Language in Literature
by Roman Jakobson
"In poetic language, in which the sign as such takes on an autonomous value, this sound symbolism becomes an actual factor and creates a sort of accompaniment to the signified." -- Roman Jakobson
Roman Jakobson views poetics as a part of linguistics. The functions of language are several, including: referential in the sense of cognitive or denotative purpose; emotive as expressive of the speaker's attitude; conative in the imperative sense; phatic as dialogue is used to prolong communication; meta lingual as foundational for and outside discourse; and, poetic by focusing on the message for its own sake. In Jakobson's view one can say that the meaning collapses into the form. The mental image (or direction of your interest, mind-set) toward the message as such, focuses on the message for its own sake and this is the poetic function of language. Samuel R. Delany makes a similar argument in an essay in his collection, The Jewel-Hinged Jaw: Notes on the Language of Science Fiction.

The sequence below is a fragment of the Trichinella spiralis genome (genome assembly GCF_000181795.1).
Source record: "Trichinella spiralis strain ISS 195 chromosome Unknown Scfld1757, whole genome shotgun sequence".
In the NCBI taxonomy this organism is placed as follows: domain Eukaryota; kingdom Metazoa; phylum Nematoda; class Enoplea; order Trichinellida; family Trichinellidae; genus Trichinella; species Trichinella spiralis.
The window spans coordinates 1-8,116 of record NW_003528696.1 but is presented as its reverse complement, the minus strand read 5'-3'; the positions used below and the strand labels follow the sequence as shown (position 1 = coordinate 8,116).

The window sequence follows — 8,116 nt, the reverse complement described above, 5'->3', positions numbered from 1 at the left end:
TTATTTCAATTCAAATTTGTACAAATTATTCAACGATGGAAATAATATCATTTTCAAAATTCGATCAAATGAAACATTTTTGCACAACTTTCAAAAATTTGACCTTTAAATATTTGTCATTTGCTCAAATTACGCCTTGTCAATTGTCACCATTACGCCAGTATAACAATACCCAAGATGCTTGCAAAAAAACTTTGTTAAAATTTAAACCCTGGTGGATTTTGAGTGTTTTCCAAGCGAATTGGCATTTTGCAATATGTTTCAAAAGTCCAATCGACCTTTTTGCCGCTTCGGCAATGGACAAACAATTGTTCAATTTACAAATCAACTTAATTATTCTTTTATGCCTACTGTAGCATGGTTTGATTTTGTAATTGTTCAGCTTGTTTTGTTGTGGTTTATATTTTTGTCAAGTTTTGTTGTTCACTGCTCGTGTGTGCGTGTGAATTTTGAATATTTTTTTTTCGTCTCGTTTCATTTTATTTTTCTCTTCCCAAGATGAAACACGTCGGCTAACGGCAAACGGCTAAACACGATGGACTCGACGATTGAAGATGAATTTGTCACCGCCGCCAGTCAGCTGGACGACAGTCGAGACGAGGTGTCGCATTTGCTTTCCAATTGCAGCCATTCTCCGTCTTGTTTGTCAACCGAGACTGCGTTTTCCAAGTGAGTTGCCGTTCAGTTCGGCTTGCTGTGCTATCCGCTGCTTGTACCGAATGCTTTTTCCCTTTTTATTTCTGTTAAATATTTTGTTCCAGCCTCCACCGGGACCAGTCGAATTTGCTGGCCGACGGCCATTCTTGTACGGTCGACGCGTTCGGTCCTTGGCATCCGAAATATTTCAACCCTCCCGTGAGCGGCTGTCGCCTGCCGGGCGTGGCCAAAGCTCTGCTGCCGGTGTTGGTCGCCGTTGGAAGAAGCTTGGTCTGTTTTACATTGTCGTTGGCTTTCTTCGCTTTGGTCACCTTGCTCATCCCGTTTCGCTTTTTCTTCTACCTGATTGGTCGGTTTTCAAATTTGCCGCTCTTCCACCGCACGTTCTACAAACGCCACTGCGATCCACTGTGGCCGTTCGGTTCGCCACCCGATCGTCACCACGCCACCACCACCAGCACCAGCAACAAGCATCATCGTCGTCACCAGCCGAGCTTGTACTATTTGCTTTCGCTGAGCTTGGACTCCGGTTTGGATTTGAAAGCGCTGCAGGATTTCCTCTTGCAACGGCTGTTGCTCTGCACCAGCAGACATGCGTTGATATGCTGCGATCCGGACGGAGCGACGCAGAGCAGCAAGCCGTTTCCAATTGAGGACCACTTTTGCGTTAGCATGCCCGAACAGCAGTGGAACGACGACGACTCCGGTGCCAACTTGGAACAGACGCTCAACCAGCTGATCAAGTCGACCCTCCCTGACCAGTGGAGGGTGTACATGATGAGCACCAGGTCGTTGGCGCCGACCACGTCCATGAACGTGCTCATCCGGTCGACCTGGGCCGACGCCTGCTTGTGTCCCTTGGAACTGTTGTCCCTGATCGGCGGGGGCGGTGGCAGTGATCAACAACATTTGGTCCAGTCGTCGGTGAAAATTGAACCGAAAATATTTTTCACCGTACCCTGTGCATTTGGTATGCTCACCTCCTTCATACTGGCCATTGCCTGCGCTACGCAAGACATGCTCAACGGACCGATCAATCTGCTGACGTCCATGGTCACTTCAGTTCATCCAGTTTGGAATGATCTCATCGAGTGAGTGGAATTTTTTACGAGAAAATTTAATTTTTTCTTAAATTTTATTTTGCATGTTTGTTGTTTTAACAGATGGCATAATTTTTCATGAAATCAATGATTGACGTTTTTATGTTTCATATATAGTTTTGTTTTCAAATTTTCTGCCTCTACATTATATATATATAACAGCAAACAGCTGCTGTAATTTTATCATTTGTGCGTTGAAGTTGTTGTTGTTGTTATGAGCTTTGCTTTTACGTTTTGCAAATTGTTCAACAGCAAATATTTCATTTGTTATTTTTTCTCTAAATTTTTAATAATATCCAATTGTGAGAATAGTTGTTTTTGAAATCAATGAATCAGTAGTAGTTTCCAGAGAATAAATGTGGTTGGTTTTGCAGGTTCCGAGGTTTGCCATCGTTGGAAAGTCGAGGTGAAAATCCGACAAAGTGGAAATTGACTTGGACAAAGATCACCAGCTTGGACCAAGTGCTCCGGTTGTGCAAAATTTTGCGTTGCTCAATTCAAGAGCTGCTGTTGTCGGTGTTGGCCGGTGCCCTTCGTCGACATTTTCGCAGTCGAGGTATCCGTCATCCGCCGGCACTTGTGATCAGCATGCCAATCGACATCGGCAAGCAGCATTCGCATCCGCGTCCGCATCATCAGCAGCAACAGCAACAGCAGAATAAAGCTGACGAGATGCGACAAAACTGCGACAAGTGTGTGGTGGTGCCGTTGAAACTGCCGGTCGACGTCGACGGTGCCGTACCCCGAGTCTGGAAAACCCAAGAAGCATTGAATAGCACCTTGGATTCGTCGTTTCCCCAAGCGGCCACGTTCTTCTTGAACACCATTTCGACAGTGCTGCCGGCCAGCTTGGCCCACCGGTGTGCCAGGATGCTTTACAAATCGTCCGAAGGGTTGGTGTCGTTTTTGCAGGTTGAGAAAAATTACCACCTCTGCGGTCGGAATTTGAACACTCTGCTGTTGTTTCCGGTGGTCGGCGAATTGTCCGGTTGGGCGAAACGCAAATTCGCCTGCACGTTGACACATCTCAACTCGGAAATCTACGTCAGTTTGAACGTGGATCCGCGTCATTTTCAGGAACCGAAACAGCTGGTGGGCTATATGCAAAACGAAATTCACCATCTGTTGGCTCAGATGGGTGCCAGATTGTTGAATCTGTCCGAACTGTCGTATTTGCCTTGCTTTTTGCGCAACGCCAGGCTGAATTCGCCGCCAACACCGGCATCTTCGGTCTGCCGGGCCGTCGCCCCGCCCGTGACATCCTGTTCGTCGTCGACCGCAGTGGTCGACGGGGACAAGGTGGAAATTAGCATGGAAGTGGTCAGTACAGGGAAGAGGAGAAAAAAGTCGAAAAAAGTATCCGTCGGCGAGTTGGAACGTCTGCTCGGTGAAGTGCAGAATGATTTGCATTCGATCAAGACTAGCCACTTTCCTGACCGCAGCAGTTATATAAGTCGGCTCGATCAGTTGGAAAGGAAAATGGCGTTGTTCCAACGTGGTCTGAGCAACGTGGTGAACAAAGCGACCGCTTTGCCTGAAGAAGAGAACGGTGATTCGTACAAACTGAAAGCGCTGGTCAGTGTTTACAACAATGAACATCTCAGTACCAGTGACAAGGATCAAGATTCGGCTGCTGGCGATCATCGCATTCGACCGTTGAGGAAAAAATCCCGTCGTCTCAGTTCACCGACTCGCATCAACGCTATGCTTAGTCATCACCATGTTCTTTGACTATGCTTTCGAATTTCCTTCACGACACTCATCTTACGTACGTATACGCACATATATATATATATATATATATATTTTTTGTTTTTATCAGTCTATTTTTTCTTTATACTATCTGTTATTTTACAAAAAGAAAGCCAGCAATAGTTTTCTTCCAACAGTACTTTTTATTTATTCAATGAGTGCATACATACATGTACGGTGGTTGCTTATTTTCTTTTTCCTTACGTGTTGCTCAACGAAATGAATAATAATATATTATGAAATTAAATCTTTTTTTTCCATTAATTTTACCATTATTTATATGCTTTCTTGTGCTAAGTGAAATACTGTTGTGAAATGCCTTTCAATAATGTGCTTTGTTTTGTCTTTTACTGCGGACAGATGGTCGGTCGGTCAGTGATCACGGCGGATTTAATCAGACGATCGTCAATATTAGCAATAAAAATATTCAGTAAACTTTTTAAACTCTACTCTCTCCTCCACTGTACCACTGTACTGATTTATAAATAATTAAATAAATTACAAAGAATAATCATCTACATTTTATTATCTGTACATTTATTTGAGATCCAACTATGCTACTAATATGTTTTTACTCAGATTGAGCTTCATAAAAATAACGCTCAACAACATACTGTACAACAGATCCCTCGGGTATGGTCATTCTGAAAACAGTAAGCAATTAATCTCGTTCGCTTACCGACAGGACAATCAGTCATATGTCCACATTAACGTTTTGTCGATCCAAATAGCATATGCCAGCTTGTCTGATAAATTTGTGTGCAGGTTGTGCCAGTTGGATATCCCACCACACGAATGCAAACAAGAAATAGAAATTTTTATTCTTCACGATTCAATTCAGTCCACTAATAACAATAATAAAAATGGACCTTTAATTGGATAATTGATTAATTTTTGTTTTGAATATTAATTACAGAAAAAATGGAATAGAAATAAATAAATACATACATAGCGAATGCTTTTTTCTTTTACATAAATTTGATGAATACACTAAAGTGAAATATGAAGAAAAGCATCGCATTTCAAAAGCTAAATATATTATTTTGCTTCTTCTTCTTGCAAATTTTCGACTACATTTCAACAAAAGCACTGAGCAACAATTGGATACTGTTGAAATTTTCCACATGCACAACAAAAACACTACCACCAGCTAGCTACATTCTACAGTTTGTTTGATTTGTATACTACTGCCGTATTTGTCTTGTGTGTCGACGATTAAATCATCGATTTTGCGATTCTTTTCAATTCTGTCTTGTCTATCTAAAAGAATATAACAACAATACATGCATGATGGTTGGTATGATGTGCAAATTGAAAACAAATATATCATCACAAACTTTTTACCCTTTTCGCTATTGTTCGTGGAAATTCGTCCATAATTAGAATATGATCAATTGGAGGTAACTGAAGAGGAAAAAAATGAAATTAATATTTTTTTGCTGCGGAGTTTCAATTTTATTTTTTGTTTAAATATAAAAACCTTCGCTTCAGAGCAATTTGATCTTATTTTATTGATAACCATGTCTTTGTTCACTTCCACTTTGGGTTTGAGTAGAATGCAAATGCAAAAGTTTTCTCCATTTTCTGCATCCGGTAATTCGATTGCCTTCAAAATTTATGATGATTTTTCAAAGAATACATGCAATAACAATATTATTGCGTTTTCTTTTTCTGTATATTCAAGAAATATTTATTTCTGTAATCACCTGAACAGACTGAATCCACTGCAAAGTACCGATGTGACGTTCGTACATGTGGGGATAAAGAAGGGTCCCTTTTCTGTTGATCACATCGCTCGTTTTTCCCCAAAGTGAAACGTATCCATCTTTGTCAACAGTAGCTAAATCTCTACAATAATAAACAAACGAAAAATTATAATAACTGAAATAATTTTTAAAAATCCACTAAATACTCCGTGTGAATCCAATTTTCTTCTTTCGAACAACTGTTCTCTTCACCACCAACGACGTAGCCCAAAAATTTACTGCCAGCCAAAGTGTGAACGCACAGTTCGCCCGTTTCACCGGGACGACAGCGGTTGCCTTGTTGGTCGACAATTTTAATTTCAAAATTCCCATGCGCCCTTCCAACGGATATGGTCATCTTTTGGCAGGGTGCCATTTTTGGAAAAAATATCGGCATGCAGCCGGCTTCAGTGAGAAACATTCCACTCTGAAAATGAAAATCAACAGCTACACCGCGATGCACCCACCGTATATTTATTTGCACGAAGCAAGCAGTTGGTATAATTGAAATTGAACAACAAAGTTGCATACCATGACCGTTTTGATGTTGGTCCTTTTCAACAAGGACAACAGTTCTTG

“Roman Jakobson was one of the great minds of the modern world,” Edward J. Brown has written, “and the effects of his genius have been felt in many fields: linguistics, semiotics, art, structural anthropology, and, of course, literature.” This book is a comprehensive presentation in English of Jakobson’s major essays on the intertwining of language and literature.
Jakobson reveals himself as a critic who revealed the avant-garde thrust of even the most worked-over poets, such as Shakespeare and Pushkin, and enabled the reader to see them as the innovators they were. Jakobson takes the reader from literature to grammar and then back again, letting points of structural detail throw a sharp light on the underlying form and linking thereby the most disparate realms into a coherent whole. In his essays he also demonstrates a search for a fully systematic, nonmetaphysical understanding of the workings of literature: Jakobson made possible a deep structural analysis that did not exist before.
Among the essential items in this collection are such classics as “Linguistics and Poetics” and “On a Generation That Squandered Its Poets” and illuminations of Baudelaire, Yeats, Turgenev, Pasternak, and Blake, as well as pieces on Shakespeare and Pushkin. The essays include fundamental theoretical statements, structural analyses of individual poems, explorations of the connections between poetry and experience, and semiotic perspectives on the structure of verbal and nonverbal art. This is a basic book for contemplating the function of language in literature and it is an important contribution to poetics and literary theory.
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